There’s a Lot of Wildlife in Central Park
New York City began construction of Central Park in 1857. The park originally cost the city $10 million. The rough terrain was dotted with swamps that became the park’s lakes. Originally a park for the wealthy, public transportation made it available to the working class. As of 2016, the park is the 843-acre park is the site most New York residents go for recreation. It also serves as the home to various species of wildlife in the middle of this urban community.
Because bats are nocturnal, humans are less likely to spot them. However, at dusk, they come out to hunt and become more visible. Bats are less likely to be bothered by human encroachment than many other animals and even find shelter in a high-rise building. However, Central Park has its own bat population that helps keep mosquitoes in check.
Turtle Pond in Central Park got its name because it was a popular place for residents to release pet turtles. Observers can see them sunning in the duckweed in the pond. The release of these pets has established populations of turtles that are not native to the park, while changes in the environment have made it impossible for some of the native turtles to survive in the park.
The ponds and lakes of Central Park are home to fish, including sunfish, catfish, and bullheads. The park’s bodies of water each have their own ecosystem, so the populations of fish vary.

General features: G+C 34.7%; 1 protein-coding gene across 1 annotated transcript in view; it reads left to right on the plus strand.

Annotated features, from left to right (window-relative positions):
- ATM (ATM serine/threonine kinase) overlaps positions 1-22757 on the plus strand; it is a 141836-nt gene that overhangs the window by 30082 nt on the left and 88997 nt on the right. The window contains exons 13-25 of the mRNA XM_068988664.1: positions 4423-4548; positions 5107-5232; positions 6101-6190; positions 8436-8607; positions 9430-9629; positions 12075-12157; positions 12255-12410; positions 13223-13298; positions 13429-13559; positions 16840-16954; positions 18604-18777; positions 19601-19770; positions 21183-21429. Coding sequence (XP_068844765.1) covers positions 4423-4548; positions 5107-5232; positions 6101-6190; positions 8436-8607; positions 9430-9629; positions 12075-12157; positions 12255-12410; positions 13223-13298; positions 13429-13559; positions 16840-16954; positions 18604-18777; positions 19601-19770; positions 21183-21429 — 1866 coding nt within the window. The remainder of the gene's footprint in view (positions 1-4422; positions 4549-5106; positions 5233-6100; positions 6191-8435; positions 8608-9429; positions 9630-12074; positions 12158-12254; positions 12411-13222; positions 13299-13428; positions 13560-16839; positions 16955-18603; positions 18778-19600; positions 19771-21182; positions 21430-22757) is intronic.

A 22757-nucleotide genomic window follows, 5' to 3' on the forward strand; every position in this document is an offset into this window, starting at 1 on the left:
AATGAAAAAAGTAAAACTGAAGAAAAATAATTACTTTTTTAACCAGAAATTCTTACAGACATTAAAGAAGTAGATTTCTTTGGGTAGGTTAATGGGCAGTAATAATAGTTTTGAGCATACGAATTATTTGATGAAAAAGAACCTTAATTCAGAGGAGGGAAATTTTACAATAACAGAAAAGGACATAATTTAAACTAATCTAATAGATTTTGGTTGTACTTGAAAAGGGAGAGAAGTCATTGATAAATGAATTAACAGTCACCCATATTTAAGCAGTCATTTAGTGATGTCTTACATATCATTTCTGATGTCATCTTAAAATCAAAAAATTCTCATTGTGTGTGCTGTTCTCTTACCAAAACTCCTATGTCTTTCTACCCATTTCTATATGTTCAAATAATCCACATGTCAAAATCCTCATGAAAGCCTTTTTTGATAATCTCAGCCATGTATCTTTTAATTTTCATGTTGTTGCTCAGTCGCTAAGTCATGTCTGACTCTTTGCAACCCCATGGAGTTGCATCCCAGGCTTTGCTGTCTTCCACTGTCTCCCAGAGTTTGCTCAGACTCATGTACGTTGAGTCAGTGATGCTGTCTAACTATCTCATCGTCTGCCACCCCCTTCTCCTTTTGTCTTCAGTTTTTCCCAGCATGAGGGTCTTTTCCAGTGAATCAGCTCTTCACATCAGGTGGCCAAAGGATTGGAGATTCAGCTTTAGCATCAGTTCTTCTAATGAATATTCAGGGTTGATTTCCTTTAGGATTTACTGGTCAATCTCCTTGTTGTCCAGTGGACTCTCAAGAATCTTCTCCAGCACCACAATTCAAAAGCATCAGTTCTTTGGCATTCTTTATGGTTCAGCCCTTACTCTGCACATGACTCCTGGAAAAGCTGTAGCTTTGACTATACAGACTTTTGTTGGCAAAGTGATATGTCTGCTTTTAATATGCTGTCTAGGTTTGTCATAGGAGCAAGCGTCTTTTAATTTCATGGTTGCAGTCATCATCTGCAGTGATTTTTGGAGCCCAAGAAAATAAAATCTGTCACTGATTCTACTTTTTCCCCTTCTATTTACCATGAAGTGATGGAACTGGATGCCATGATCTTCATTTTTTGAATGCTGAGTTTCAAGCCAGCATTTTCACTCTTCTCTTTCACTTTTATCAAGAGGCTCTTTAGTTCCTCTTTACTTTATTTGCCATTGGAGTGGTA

Owls live in the park, but their nocturnal habits make them difficult to spot. There is a 30-minute time slot just before dark when they are most likely to be seen, but visitors who arrive a few minutes late to the park have likely missed the opportunity.
Bird watchers often enjoy watching red-tailed hawks at the park. Red-tailed hawks are the most common hawks in the United States. They are often seen perched in a high location with their eyes to the ground looking for their next meal.
While there are robins throughout the park, at night many of the males roost on a particular linden tree in one of the most popular locations for the public. As the time comes for them to roost, they come in large numbers and serenade the area with their robin song before they sleep.
The park also provides a home for moths and other insects. Some residents find great joy in bringing lights to attract moths so they can observe them at night. Using binoculars for a closer observation, they can find distinguishing details on insects that look plain to the naked eye.
Providing Parks in Other Locations
Central Park is a valuable resource to the people of New York and the United States. In other countries, urban locations do not always have access to parks like Central Park. You can help plant trees and restore Nairobi’s urban forest.